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What are the requirements relating to advertising open positions?
If the offer of employment is contingent on the applicant’s purchase of an item, the employer must state in its job advertisement that employment is conditioned on the purchase. Penalties for violating this requirement may include a fine up to $2,000, imprisonment of up to three months, or both (Mass. Gen. Laws Ch. 149, §21).
What can employers do with regard to background checks and inquiries?
(a) Criminal records and arrests
Employers with six or more employees may not ask prospective employees about criminal histories on applications for employment, unless:
- federal or state law creates a mandatory or presumptive disqualification for the position if the applicant has been convicted of a crime; or
- federal or state law prohibits the employer from employing individuals in certain positions if the individual has been convicted of a certain offense (Mass. Gen. Laws Ch. 151B, §4(9.5)).
(b) Medical history
Employers may not request disclosure of genetic information (Mass. Gen. Laws Ch. 151B, §4(19)(a). In addition, they may not ask whether an applicant:
- has been voluntarily or involuntarily admitted to a mental healthcare facility if the applicant has been discharged from the facility and is no longer under treatment resulting from the admission (id. §4(9A)); or
- is disabled or the nature or severity of any disability.
Any questions about history of absenteeism due to illness, major illnesses, and physical conditions are prohibited (id. §4 (16)).
(c) Drug screening
Whether random or reasonable suspicion testing is allowed depends on whether the testing violates the Massachusetts Privacy Act (Mass. Gen. Laws Ch. 214 §1B). Courts will evaluate whether the employer’s business interest in conducting the test outweighs the employee’s right to privacy.
(d) Credit checks
Employers may conduct a credit check on a prospective employee with advance written notice of the request. If the employer denies employment based on the credit report, it must provide written notice to the applicant within 10 business days of the decision, and include information regarding the applicant’s right to:
- have a copy of the report;
- have someone from the credit reporting agency interpret the report’s information;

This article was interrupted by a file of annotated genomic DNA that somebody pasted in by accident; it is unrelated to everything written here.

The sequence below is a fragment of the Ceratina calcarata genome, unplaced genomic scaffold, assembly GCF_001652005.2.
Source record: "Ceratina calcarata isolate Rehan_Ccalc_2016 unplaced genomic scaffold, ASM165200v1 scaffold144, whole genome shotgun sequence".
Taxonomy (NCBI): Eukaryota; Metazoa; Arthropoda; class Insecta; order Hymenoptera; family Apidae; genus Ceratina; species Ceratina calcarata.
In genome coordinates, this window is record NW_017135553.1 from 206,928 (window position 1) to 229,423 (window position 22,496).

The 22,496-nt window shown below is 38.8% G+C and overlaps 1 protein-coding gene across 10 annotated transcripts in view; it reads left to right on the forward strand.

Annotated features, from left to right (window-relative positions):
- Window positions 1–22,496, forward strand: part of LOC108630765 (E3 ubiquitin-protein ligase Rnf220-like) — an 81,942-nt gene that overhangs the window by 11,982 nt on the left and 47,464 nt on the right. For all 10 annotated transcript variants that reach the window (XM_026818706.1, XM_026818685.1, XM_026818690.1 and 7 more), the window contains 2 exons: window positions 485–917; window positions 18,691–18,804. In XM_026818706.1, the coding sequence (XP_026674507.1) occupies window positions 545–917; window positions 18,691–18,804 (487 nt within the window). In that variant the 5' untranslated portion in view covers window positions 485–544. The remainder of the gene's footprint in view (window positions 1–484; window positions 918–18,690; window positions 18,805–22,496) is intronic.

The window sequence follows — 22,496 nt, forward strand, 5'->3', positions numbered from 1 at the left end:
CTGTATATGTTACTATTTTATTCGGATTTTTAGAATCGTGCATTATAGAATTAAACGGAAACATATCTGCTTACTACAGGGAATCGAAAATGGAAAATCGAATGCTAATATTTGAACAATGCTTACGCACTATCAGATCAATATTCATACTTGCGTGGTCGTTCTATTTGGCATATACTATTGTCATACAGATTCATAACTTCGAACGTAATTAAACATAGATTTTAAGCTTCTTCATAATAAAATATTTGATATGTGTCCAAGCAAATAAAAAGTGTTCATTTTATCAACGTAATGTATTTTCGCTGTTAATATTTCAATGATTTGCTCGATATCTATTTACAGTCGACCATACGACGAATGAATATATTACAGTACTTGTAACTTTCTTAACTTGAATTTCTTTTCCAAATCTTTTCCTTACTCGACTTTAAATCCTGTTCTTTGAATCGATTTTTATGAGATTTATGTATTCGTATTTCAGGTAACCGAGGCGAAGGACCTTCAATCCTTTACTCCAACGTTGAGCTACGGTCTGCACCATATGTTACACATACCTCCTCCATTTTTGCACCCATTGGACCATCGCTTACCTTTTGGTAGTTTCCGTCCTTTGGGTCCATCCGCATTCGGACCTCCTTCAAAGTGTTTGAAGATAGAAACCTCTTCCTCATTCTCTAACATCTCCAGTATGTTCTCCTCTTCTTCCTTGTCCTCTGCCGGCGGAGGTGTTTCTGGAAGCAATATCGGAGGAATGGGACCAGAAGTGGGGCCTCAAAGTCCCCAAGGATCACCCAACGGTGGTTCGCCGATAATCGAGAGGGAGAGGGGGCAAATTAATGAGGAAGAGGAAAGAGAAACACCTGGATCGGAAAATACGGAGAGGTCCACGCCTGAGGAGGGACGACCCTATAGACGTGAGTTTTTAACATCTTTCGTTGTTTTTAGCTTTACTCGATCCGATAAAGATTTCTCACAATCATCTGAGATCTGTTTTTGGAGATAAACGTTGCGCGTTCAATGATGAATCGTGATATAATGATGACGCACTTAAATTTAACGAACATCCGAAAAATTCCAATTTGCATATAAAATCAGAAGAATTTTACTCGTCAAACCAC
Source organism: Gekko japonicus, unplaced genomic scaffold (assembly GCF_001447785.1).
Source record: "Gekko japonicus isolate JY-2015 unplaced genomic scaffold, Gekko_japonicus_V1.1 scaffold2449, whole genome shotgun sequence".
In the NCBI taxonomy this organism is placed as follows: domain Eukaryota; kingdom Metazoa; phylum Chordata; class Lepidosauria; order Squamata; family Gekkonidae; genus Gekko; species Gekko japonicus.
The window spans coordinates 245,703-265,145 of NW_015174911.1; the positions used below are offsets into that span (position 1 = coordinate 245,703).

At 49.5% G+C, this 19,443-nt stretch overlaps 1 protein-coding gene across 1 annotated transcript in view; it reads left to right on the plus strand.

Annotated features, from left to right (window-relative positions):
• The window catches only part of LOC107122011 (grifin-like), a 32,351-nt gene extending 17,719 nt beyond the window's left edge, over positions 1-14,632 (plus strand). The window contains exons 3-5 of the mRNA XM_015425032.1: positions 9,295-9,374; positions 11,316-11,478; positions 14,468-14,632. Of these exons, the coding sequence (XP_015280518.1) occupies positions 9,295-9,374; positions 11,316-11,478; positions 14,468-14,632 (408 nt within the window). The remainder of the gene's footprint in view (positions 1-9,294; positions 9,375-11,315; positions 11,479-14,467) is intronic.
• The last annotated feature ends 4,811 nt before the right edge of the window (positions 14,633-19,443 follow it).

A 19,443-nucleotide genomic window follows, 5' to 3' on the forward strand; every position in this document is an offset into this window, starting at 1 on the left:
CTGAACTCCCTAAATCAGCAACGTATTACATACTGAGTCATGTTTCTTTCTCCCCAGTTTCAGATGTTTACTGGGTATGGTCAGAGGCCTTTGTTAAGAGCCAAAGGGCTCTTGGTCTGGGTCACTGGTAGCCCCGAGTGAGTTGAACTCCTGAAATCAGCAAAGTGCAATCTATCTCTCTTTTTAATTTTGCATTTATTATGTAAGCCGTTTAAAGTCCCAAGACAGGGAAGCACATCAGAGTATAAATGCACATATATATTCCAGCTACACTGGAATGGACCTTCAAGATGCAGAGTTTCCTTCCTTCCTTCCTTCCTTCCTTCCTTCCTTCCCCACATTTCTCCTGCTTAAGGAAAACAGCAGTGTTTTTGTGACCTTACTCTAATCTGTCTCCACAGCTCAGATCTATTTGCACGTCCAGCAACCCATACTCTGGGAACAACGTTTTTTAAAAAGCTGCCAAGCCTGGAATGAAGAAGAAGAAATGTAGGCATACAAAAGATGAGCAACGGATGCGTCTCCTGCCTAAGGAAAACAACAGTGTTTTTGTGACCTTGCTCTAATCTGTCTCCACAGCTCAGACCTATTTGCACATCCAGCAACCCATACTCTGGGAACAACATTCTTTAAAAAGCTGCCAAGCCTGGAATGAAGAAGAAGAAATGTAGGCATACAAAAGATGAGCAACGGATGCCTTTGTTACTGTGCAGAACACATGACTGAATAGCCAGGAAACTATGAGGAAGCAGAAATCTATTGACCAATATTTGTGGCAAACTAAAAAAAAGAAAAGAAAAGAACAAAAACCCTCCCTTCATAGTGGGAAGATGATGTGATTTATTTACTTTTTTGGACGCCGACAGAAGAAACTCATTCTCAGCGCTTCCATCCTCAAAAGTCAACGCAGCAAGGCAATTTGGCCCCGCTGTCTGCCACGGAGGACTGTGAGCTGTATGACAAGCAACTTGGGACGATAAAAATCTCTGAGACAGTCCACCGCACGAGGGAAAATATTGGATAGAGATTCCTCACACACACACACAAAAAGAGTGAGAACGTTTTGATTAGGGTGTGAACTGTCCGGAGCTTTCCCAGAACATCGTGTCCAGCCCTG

- dispute inaccurate information and the process for doing so; and
- send a statement to the credit reporting agency if the dispute is not resolved (Mass. Gen. Laws Ch. 93 §62).
(e) Immigration status
Massachusetts employers must use the Federal I-9 Form to verify work authorization in the United States.
(f) Social media
No laws govern the use of social media as part of the hiring process in Massachusetts.
Wage and hour
What are the main sources of wage and hour laws in your state?
Wage and hour laws are covered by Title 149 of the Massachusetts General Laws (Sections 56-105, 148, 148C, 150A, and 159C) and by Title 151 of the Massachusetts General Laws (Sections 1 and 1A).
What is the minimum hourly wage?
The minimum wage in Massachusetts is $9 per hour (Mass. Gen. Laws Ch. 151, §1).
The minimum wage in Massachusetts must be at least $0.10 higher than the effective minimum federal rate, which is currently $7.25 per hour (29 U.S.C. §206).
What are the rules applicable to final pay and deductions from wages?
Any employee leaving his or her employment voluntarily must be paid in full either on the following regular payday or, in the absence of a regular payday, on the following Saturday (Mass. Gen. Laws Ch. 149, §148).
Any employee discharged from employment must be paid in full on the day of his or her discharge or, in Boston, as soon as the laws requiring payrolls, bills, and accounts to be certified have been complied with (Mass. Gen. Laws Ch. 149, §148).
An employer may deduct from an employee’s paycheck for:
- social security;
- unemployment benefits;
- vacation or health and welfare funds;
- states taxes;
- federal taxes;
- dues check-off; and
- credit unions (e.g., Mass. Gen. Laws Ch. 149, §150A).